The Corner

Being Gay at CPAC

Here’s a weird CPAC moment: I’m sitting in a hallway in the Gaylord Convention Center with Cynthia Yockey. Between the two of us, I think we got a total of five hours of sleep last night, so we’re sitting on the floor, talking about what it’s like for her to be a lesbian at this conservative confab, especially when GOProud, a leading conservative gay group, wasn’t invited this year. 

While we sit back and watch the scene, Yockey begins tearing into social conservatives and the religious Right. As if on cue, Rick Santorum walks by, followed by a small entourage of sorts. Once he gets a few feet past us, he stops around on the other side of the hallway to pose for a photo with a group of boys who look to be high-school age.

Yockey looks up, uninterested. “I hadn’t recognized him,” she says. She pauses for a few seconds to watch the photo-op, then picks up where she left off. For gay attendees, the Conservative Political Action Conference is a little odd this year, full of spaces where the Right’s libertarian and social-conservative wings awkwardly abut. One gay reporter, who’s covering the weekend for a conservative-leaning publication and preferred to remain anonymous, says this year’s event felt a touch more hostile than in previous years. 

Two years ago, at CPAC 2011, it was all about the libertarians, with a straw-poll victory for Ron Paul; 2012 was mostly about electoral politics. This year, though, is a little different. The Right is still reeling from the Great Unpleasantness that was November, and when it comes to new policy stances, almost everything is on the table. So there’s a slight tension that a few attendees, especially gay conservatives, picked up on.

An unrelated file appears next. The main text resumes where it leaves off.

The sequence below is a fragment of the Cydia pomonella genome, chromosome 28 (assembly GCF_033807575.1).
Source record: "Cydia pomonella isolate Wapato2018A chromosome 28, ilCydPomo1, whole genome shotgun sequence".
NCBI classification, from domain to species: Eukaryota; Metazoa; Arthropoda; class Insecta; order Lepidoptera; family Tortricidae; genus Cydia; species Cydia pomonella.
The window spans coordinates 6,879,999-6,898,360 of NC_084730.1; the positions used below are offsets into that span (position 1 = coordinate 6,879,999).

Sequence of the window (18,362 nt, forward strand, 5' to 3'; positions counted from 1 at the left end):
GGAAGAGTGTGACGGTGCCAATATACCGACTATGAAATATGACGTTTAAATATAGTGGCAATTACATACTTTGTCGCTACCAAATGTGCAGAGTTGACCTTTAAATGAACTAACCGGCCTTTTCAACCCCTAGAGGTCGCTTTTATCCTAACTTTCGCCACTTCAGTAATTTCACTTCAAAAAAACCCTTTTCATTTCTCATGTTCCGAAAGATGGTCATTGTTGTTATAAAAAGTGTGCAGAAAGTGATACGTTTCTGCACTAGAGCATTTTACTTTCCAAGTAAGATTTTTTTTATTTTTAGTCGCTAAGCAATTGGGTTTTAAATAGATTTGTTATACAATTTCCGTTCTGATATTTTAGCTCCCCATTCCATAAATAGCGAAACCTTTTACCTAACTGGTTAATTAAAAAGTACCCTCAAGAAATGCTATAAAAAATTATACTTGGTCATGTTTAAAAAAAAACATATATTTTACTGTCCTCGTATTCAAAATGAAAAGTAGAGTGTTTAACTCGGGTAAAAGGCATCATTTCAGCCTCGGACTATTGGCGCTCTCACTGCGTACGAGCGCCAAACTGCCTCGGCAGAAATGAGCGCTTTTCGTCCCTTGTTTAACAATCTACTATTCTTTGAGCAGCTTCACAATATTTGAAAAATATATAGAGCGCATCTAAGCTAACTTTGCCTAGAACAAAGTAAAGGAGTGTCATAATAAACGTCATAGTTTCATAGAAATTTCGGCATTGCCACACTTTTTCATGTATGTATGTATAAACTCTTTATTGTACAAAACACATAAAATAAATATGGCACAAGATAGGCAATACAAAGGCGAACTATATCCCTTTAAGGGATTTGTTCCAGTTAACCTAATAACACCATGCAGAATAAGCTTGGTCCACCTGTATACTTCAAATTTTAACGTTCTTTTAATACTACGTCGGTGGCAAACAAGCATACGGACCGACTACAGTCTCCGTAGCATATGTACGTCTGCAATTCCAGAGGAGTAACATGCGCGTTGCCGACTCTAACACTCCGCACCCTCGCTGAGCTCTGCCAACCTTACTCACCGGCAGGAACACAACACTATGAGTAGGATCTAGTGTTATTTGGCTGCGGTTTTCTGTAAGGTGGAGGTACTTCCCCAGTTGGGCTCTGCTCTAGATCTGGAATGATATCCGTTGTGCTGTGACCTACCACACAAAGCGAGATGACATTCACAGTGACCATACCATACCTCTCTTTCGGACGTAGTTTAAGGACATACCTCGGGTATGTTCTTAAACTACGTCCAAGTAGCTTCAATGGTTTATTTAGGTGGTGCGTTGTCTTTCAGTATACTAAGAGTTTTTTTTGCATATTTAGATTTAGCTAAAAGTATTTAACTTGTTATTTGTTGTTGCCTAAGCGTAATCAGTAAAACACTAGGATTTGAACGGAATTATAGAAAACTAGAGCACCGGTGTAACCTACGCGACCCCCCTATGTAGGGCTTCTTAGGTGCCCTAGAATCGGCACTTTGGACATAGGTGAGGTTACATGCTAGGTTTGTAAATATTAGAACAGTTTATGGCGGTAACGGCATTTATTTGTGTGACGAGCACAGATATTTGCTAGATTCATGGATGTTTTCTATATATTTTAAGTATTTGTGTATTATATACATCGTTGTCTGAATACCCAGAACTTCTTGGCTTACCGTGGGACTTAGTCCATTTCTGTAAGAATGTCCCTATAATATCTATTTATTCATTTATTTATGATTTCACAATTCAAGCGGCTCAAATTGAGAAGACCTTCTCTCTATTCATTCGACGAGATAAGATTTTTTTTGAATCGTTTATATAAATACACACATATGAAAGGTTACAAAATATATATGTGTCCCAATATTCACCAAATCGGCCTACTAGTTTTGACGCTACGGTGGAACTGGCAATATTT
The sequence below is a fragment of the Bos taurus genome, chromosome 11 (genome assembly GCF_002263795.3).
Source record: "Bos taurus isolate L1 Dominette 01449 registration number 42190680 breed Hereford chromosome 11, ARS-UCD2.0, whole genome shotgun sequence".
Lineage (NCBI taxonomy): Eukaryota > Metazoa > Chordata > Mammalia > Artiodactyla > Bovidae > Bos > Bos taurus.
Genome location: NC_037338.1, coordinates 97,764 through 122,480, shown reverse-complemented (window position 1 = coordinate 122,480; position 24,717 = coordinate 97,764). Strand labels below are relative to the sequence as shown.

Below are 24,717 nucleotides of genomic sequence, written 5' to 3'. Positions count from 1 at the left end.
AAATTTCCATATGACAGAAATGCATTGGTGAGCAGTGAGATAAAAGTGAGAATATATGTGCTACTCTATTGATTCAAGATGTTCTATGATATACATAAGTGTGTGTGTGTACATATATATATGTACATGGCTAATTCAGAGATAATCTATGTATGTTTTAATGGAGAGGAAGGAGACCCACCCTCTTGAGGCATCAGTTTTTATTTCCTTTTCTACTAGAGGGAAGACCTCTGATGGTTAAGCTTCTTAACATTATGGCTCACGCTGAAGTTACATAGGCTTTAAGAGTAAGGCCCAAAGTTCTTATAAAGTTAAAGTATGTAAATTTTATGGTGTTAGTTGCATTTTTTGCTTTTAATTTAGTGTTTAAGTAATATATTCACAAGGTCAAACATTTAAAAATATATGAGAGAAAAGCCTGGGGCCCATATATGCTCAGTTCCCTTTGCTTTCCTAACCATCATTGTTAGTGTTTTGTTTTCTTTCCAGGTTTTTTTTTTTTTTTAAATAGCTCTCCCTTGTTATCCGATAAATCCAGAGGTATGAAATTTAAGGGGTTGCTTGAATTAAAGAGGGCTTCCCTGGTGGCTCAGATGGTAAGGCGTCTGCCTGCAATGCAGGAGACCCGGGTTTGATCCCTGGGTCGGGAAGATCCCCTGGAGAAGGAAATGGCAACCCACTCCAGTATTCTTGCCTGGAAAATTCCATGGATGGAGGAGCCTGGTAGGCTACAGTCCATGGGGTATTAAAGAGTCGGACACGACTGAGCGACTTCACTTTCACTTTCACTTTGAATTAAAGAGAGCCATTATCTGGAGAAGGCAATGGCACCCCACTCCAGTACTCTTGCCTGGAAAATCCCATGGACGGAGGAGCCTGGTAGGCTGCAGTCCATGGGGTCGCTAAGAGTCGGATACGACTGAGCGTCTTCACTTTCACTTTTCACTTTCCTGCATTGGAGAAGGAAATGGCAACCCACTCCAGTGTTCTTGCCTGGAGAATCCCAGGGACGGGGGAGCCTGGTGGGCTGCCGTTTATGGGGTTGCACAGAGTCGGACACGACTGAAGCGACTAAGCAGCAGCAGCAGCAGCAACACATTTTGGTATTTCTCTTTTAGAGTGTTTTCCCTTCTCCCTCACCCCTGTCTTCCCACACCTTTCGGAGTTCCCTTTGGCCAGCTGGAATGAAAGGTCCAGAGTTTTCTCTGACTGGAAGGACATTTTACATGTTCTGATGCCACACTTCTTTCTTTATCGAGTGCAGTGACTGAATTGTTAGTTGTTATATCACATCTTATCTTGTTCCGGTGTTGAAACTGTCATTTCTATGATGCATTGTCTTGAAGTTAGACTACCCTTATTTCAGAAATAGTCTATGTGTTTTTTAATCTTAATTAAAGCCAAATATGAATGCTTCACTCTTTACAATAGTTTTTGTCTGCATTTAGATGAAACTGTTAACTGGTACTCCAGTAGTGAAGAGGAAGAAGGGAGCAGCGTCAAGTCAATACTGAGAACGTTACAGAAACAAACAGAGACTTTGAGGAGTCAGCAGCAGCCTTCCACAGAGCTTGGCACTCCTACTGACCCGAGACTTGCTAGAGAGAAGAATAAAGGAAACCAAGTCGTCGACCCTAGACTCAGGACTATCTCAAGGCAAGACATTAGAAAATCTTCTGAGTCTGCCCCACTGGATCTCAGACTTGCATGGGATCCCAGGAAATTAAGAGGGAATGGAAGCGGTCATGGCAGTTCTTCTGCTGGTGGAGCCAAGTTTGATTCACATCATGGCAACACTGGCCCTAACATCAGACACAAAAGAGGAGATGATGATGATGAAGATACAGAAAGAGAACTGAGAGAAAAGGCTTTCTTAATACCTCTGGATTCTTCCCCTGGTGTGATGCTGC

“People are courteous,” says Yockey, “but there is no courteous way to say, ‘You don’t deserve to be equal because you’re gay.’ That is intrinsically offensive.”

That said, nobody I spoke to complained about rudeness or anything that could be construed as bullying. Most gay attendees don’t exactly advertise their sexual orientation on their lapels. “You don’t wear a symbol saying, ‘Hey I’m gay!’” says one conference-goer. Still, it’s hard for gay attendees to avoid some slightly uncomfortable confrontations.

But yesterday had a moment that, as far as Yockey is concerned, might mean a sea change for conservatives. She says that the “A Rainbow On The Right” panel, hosted by the Competitive Enterprise Institute, represented a point of no return. For the first time ever, CPAC had a panel composed solely of speakers who support same-sex unions in some way, shape, or form (including National Review’s Jonah Goldberg). Yockey says it was a deliberate shot at the event’s organizers: When GOProud had been denied as a conference sponsor, Fred Smith of CEI realized that his group’s sponsorship status entitled it to host whatever kind of panel it chose, and decided to cobble together a group of conservatives who supported gay marriage.

So this is CPAC: A place where Cynthia Yockey, author of a blog called “A Conservative Lesbian,” and Rick Santorum, one of America’s most prominent social conservatives, inadvertently end up face-to-face. 

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